Costello said she respects Claman and works well with him, even as they differ on policy. And she said she welcomes his candidacy. “Despite what you see on Twitter and social media in regards to the district getting more liberal, I actually believe that the district is gaining conservative voters,” she said.
Room for new candidates
Across the state, the planned departure of sitting legislators and redistricting left several races with no incumbents — including 15 of the 40 House races — making room for political newcomers.
Among them is Jennie Armstrong, a Democrat who filed for a West Anchorage House seat. She arrived at the Division of Elections office Wednesday afternoon to finish her paperwork with her two young children.
“I really want to see an Alaska where everyone can thrive,” Armstrong said. “I think that happens when you start taking care of your kids, your families, those that are marginalized and our workers.”
Other candidates for the seat include Republicans Liz Vazquez and Joel McKinney, along with Alaska Constitution Party member Rick Beckes.
In some districts, incumbents will face challengers who hope to flip the district from the control of one party to the other.
Denny Wells, an Anchorage Democrat, filed to run for a House seat in southwest Anchorage against Republican incumbent Tom McKay. Another Republican, David Eibeck, has also entered that race.
Wells arrived at the Division of Elections office Wednesday accompanied by his three children. He said his decision to run came as he grew increasingly frustrated over what he described as the state “squandering resources that are not going to be here for my kids.”
The lifelong Alaskan said he considered leaving the state after watching cuts to services like education.
“This is my lifelong home, but if the state’s going to cut the budget to the point where it affects my kids’ education, I’m not sure that we can stay,” he said.
In Fairbanks, Democratic Sen. Scott Kawasaki will face a challenge from Republican Jim Matherly, the city mayor. Another Republican, Alex Jafre, has also filed for the seat.
Matherly, who was born and raised in Fairbanks, entered the Senate race after 12 years in city office, including six as mayor. “It’s been on my radar for years to eventually go to Juneau,” he said in a phone interview Thursday.
“I think there’s a pretty good chance it could flip to Republican, mainly because of redistricting,” Matherly said.
The newly drawn district favored former President Donald Trump in the 2020 election, but Kawasaki is a well-known name in Fairbanks after serving in the Legislature for well over a decade.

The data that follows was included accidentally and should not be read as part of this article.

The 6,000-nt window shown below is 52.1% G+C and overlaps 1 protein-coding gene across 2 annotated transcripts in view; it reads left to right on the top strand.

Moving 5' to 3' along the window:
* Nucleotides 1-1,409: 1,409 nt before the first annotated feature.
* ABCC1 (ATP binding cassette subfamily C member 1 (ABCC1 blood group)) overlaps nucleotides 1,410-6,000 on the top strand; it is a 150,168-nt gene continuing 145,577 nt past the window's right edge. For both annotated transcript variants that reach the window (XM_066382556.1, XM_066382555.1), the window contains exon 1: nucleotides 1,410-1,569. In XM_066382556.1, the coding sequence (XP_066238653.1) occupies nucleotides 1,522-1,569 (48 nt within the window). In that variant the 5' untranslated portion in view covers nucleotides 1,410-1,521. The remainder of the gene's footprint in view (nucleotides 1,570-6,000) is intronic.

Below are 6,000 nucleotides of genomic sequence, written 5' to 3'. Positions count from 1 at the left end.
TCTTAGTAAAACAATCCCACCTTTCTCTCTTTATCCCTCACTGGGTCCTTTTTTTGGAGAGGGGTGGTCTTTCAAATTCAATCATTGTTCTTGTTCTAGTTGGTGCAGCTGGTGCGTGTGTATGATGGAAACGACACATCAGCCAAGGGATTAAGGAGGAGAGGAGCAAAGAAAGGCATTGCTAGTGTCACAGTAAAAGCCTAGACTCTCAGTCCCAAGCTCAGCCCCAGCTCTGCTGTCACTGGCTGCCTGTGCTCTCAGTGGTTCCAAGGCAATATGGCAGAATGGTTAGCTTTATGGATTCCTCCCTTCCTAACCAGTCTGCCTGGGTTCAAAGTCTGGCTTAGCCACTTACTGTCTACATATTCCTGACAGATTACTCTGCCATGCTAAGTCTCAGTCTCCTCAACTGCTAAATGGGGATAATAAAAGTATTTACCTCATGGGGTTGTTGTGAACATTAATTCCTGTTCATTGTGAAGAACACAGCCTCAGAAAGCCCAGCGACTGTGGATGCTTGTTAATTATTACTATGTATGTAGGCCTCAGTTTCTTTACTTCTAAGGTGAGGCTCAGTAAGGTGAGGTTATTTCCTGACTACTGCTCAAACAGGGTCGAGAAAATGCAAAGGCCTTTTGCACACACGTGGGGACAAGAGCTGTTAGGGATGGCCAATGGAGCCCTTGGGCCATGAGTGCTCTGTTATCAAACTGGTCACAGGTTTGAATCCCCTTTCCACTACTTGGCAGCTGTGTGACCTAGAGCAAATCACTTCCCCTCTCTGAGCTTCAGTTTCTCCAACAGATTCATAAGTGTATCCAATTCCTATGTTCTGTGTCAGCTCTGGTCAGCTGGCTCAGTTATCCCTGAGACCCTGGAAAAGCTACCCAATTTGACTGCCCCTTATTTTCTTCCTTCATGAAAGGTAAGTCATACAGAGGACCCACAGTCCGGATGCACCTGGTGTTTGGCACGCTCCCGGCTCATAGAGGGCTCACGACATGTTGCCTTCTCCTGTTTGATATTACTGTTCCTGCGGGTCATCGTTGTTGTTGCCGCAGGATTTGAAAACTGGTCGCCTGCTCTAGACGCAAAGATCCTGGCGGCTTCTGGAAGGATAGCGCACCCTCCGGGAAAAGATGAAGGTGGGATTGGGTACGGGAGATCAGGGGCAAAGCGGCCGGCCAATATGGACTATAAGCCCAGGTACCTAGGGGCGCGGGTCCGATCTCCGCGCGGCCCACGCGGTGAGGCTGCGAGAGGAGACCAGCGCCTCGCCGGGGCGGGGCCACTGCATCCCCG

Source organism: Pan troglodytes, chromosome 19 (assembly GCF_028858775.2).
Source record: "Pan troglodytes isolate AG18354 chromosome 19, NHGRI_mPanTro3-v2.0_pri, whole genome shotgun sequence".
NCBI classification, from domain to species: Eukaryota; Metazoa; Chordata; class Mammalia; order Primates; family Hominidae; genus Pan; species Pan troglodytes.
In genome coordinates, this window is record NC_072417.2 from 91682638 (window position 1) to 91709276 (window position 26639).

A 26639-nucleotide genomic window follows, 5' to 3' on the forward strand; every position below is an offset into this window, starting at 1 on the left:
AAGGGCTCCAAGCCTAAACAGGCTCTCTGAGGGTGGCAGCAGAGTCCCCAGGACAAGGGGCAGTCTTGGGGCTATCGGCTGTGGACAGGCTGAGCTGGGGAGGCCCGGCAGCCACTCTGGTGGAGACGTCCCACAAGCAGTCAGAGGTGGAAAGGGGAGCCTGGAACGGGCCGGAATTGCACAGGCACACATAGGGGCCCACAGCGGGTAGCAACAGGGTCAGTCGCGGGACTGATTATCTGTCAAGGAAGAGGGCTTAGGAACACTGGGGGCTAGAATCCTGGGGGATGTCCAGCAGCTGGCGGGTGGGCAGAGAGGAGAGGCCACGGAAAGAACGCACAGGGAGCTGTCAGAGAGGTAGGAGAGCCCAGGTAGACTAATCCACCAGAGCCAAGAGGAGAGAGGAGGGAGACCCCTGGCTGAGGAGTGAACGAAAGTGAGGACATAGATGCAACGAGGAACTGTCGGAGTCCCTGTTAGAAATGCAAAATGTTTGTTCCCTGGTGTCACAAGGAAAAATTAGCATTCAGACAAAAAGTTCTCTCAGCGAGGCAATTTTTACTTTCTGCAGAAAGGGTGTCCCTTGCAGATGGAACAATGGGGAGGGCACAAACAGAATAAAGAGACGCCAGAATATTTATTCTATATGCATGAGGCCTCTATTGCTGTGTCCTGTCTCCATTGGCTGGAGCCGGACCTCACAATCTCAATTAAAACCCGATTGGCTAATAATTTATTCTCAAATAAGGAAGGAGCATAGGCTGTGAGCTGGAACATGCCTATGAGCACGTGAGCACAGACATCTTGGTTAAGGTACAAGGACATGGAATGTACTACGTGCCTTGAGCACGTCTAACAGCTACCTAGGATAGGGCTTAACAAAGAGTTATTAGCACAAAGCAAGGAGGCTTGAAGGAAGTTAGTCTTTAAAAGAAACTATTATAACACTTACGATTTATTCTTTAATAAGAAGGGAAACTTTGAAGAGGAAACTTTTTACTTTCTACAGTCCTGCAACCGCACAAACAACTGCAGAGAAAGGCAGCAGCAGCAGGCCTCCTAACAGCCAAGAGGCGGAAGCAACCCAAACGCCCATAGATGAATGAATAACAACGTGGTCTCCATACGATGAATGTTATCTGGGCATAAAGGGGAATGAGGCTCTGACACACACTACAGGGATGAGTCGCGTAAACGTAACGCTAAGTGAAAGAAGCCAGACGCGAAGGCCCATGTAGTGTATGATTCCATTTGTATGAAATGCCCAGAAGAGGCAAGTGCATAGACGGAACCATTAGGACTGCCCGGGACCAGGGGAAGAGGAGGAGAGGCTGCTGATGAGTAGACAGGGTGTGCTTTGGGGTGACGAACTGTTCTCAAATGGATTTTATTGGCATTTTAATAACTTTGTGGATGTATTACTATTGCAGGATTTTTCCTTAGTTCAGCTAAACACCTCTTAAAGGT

“With a Democrat national leadership, it always helps the other team,” Matherly said. “I look at that as a benefit.”
Other races promise tight campaigning between candidates from the same party.
Doug Massie, who retired from his job as head of the Alaska Wildlife Troopers this week, filed to run as a Republican against Wasilla GOP Sen. Mike Shower.
In a newly drawn Senate District J, covering Anchorage’s University-Medical District, there’s no incumbent and Democratic Rep. Ivy Spohnholz decided to leave the Legislature. That spurred three Democrats to file: Rep. Geran Tarr, Anchorage Assembly member Forrest Dunbar and former legislative staffer-turned-consultant Drew Cason. Republican Andrew Satterfield has also filed for the seat.
“We don’t have to just try and focus on who is going to be able to beat the Republican. Because I think that beating a Republican is a little bit beside the point,” Cason said in a phone interview Thursday. “The question is: Who is going to do the best job of representing Senate District J? Hopefully, this ranked-choice voting system lets that be the focus.”
A different dynamic in the primary
Under new voting laws, all candidates in legislative races will appear in an open, nonpartisan primary Aug. 16. The top four vote getters in the primary advance to a ranked-choice general election in November.
But among the legislative races, all except one — a Fairbanks House seat — have four or fewer candidates. That means that at most, just one of the dozens of candidates who filed for House and Senate races will not advance to the November ballot.
Candidates across the board said that dynamic changes how they think of the primary race, which in previous years gave Republican and Democratic primary voters outsized influence in determining who would appear on the general election ballot.
This year, the primary will function as “a free poll,” which will “help to indicate where the most committed voters stand with respect to the candidates,” Cason said.
“I don’t think it’s going to settle any particular questions,” he added.
Even after a flurry of filings late Wednesday, a number of candidates are running unopposed.
Just one is not an incumbent: C.J. McCormick, who will succeed Democratic Rep. Tiffany Zulkosky, a Democrat who decided not to seek reelection to her seat representing Southwest Alaska’s hub city of Bethel and surrounding villages.
Two veteran politicians from the area — Bethel Mayor Mark Springer and former state Rep. Bob Herron — both filed preliminary paperwork indicating they would run for the seat. But neither did, and McCormick, in a phone interview Thursday, said he was still in “disbelief” that he has no opponent.
“I’m very humbled by this whole situation,” he said. “It’s still kind of registering that this is actually happening.”
McCormick, who was born and raised in Bethel, is a week shy of his 25th birthday. But he’s in his second term on Bethel’s city council and, he said, “not completely out of the loop with politics here.”
McCormick works as a communications specialist at the local tribal health organization, Yukon Kuskokwim Health Corp. And he said that even without anyone running against him, he’ll still be campaigning, including in his district’s villages.
“I still think I need to earn this position,” he said. “I owe it to this region to talk to everybody.”